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The Sacred Sixty: Nurse managers do rounds without interruption


Michelle Pecenka, RN

For Lucy Bird, RN, ONC, a nurse manager at Texas Health Presbyterian Hospital Dallas, the time between 9 a.m. and 10 a.m. has become her favorite 60 minutes of the day, every day. In fact, that hour is the highlight of the day for many nurse managers throughout the hospital.

During that hour, called the Sacred Sixty, nurse managers have uninterrupted time to round on patients in their units. Employees throughout the hospital understand the nurse managers cannot be interrupted with phone calls or emails or pulled into meetings during that time. Starting at 9 a.m., these nurses head to the hallways to talk to patients and family members about their experiences in the unit — things that are going well, areas for improvement and stories that highlight nurse-patient communication and relationships.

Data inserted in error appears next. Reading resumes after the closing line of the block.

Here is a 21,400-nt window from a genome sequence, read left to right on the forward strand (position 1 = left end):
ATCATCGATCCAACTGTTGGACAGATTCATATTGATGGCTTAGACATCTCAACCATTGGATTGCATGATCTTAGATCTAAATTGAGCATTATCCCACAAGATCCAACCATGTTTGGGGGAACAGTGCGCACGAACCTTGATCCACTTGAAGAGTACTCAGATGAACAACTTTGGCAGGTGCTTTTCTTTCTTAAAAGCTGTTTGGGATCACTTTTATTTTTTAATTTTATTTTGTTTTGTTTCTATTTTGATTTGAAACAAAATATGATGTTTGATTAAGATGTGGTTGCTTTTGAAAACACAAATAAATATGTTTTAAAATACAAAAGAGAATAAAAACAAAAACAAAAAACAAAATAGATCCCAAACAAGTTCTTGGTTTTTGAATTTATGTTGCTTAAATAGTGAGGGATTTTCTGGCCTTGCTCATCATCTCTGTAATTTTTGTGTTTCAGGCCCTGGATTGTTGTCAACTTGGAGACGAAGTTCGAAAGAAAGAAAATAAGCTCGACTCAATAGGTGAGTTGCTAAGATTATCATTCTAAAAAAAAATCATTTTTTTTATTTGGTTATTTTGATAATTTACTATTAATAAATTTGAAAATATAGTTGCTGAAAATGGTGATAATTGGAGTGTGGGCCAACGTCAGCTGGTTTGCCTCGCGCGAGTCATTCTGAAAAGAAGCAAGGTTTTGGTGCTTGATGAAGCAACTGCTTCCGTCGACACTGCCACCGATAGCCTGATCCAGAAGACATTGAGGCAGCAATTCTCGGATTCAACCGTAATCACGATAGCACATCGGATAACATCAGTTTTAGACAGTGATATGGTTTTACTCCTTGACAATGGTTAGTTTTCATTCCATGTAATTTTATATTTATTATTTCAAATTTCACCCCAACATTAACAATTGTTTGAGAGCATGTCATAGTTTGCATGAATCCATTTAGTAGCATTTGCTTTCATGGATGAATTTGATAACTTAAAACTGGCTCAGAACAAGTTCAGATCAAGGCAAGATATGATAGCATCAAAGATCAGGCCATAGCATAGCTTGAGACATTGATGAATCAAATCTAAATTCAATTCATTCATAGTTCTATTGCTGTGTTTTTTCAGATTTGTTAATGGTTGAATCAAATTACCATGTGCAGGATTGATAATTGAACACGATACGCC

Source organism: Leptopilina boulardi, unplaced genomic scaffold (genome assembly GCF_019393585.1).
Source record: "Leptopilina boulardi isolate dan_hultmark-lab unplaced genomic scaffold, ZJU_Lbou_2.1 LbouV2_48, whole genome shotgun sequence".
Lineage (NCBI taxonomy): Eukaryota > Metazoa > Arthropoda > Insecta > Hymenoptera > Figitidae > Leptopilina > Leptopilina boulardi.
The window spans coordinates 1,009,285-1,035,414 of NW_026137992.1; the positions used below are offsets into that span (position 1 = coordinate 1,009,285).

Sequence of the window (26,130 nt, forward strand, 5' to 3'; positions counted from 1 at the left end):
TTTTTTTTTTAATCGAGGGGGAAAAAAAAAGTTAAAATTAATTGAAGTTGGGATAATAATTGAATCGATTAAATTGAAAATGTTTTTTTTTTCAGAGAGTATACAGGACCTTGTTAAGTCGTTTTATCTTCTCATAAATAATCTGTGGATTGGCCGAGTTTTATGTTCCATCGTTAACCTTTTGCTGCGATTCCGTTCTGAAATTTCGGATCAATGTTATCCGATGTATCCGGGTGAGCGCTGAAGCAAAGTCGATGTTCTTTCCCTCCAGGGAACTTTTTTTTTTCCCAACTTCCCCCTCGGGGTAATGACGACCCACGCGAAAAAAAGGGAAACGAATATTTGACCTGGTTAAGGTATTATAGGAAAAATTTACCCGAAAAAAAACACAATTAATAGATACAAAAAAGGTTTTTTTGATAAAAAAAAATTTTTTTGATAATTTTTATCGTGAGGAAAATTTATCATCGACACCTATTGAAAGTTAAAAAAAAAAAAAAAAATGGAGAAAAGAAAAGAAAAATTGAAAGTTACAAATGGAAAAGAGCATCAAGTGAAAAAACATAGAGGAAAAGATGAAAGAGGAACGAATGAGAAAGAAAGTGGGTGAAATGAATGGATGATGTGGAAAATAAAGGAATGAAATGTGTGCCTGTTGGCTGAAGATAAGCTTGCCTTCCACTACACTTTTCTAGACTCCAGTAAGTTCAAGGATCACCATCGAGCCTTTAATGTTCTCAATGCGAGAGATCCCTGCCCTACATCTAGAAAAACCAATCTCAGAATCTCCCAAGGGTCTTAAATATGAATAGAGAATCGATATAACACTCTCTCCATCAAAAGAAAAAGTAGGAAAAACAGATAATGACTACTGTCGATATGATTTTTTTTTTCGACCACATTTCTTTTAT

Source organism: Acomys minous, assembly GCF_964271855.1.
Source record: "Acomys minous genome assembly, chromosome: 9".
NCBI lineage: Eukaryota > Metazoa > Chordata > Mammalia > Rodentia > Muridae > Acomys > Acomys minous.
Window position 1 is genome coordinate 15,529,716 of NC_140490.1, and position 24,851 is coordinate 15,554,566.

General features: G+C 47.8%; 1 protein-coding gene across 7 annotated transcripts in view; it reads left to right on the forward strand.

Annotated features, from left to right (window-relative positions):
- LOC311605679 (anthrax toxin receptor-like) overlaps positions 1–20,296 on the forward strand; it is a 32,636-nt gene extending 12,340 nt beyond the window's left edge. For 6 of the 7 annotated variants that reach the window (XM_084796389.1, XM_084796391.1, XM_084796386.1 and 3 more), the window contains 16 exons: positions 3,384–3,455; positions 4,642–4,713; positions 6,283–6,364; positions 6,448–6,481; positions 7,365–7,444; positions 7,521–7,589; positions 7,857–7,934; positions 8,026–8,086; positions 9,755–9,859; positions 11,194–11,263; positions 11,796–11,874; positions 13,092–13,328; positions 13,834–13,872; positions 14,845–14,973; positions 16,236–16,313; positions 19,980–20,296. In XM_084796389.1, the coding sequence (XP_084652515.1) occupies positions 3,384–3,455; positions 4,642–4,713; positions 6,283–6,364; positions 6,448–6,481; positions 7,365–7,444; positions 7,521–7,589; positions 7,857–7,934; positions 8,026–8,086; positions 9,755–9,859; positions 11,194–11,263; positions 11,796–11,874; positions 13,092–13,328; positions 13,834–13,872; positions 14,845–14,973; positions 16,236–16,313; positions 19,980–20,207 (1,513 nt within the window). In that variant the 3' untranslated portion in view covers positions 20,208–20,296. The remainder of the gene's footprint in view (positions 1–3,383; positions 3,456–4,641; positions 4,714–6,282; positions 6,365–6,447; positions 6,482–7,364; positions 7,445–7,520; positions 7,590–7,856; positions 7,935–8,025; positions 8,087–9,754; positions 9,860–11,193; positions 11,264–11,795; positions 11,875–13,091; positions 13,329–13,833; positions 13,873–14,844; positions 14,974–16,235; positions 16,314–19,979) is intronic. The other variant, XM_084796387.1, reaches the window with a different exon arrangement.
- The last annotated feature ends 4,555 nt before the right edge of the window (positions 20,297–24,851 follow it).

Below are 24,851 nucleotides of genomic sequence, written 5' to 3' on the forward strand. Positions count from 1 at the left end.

The program started in December 2010 and has been so successful that it has helped patient satisfaction scores in categories such as “likelihood to return” climb from as low as 15% to 90%. The program also has boosted job satisfaction for nurse managers as evidenced by a 23% increase in nurse manager engagement scores.

“As a nurse manager, I have stepped out of the role of bedside nursing, but this hour gives me a chance to be back at the bedside again and see the patients,” said Bird. “Having the chance to talk to families and answer their questions refuels my soul. If I could spend two hours doing it, I would enjoy my days even more.”


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Heather Stringer is a freelance writer. Post a comment below or email

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